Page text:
1/18/18

thanks for asking, but...


Whenever friends ask you out to dinner or other events, are you uncertain about accepting the invitation? Uncertain because due to grief, you’re not sure how you’ll be feeling when the time comes to actually get together?

Here are some suggestions for handling this common dilemma for anyone who is bereaved.

After thanking your friends for their interest, remind them that because of your loss, every day has it’s ups and downs.

Ask your friends if it’s okay to notify them a day or so ahead of the occasion, so you don’t feel pressured and have a better idea of what you’re up for.

Keep in mind that most people are very understanding.

We’d love to hear your thoughts and experiences about these situations.

1/15/18

can't stop crying



That might sound like title of a country western song, but it’s all too real an experience when your spouse/partner has died.

After my husband’s death, I felt like the tears would never stop.

I remember being at work, in social situations, or just driving and finding myself unexpectedly tearing up. Caught off-guard and often embarrassed, I’d head for the nearest private place (like a restroom or quiet street), to try to pull myself together.

I realize some people consider crying a form of self-pity.

But I’ve learned that tears are nature’s way of helping us release tension. The best way to do the mourning is to do the grieving. And that means every tear helps.

So trust yourself. Your mind does have a shut-off valve.

Look for tips about the best private places to grieve in our next post.

Ruth

1/11/18

get comfortable going solo


Going alone to restaurants, movies or social occasions is a major shift after losing a spouse/partner. Like many people, you may feel self-conscious about being seen by others as “alone” and worry you’ll stand out in a crowd.

By avoiding these situations, you cheat yourself of the potential pleasure they offer. Instead, try these tips for easing yourself back into the swing of things:



A.) RESTAURANTS. Bring along a book, electronic device, crossword puzzles or anything else that will distract you from worrying thoughts. Think about how often you yourself pay attention to other people in restaurants before they “blend into the scenery”. Why should others be any different?



B.) PARTIES AND SOCIAL OCCASIONS. Contact the hostess ahead of time and ask if there will be anyone attending who you already know and could be seated next to.



C.) MOVIES. Attend matinees (when the price of tickets is generally cheaper, anyway), when you are less likely to be surrounded by couples.


Remember that you were your own person before you were part of a couple, and you still are. You bring unique gifts and qualities, which are enhanced by life experiences, to any situation.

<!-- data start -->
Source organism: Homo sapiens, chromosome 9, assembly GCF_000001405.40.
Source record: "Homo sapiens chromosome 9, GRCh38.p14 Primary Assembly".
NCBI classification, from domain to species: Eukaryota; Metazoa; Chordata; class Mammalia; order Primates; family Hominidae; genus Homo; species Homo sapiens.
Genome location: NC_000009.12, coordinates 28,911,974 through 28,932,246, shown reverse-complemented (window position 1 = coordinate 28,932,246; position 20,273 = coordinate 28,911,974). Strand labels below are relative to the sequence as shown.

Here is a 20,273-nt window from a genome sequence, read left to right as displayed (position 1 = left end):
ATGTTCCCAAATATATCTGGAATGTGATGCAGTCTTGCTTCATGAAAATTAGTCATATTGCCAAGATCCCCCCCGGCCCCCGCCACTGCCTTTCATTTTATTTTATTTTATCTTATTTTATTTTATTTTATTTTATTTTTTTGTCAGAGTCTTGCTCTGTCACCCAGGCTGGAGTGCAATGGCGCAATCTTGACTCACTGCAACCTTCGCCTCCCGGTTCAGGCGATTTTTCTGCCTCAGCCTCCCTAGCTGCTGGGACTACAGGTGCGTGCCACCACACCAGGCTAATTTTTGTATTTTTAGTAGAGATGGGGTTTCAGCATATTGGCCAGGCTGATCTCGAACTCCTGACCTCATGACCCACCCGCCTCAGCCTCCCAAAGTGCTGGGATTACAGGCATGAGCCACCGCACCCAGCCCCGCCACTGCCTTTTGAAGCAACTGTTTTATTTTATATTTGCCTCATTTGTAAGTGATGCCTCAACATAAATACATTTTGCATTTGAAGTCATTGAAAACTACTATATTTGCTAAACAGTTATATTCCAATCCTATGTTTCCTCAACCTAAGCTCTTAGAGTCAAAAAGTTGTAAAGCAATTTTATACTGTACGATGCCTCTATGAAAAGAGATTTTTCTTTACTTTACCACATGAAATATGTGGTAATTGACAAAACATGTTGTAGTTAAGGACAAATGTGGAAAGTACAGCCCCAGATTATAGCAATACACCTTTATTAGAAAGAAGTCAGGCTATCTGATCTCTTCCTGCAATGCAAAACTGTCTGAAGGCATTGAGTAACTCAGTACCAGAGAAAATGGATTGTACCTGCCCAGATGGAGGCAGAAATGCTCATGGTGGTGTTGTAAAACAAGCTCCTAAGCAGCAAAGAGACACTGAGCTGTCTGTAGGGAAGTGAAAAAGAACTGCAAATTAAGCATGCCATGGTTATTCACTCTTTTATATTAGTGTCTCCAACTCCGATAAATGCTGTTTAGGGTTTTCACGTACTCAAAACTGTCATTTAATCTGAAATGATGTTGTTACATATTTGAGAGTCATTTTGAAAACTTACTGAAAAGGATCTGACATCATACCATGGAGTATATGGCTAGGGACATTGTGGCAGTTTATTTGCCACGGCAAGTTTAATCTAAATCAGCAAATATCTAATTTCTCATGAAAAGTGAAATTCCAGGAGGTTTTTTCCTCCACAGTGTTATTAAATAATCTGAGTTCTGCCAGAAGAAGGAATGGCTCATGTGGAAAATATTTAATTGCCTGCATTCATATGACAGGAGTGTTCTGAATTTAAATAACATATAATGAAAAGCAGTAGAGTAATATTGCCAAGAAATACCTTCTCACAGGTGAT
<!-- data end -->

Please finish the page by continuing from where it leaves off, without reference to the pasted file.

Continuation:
Discovered strategies of you own for coping with these situations?










1/8/18

widowed is not the same as being divorced



Ever had a divorced person say to you, “I know just how you feel. When my marriage broke up, it felt just like a death had happened.”?

Although usually well-meaning, these sorts of remarks can really tick you off!

The assumption that surviving divorce and death present similar traumas is certainly understandable. The “death” of a marriage can bring about intense emotional pain and grief. Indeed, a mourning process usually occurs in many divorces in which each partner grieves for a multitude of losses, from emotional to financial.

However, what some people have trouble understanding is the fact that while divorce, however painful, is basically a choice, death is not.

In a divorce situation, you may wish your ex-spouse was no longer around, but he or she is, in reality, somewhere out there. Still alive.

Death, as we say, is final.

1/4/18

a new year; what's ahead for you?



The holidays are finally over.




Congratulate yourself on having survived.



As you look ahead to the coming year, what do you feel? Dread, anticipation or a combination of both?

Depending upon how recently your loss occurred, you may experience dread if:

1) This will be a year of firsts, i.e., first birthday, wedding anniversary, and/or other special occasions since the loss.

2) You are wondering where to turn for support.

3) You ask yourself, “How can I put my life back together now that my partner is gone?”

If some time has passed since the loss, you may be facing the future with anticipation as you:

- Think about ways to enlarge your circle of friends, (you may have lost some, especially couple friends, now that you are widowed).

- Re-define how you see yourself. What strengths have you gained and in what ways are you more confident?

- Consider trying new activities, which are good ways to gain both of the above.

Recognize that while so much in your life has changed due to your loss, you can trust yourself to learn how to weather the changes and challenges in the year ahead.

In our next post, we’ll suggest 5 easy and practical resolutions you can make for the coming year.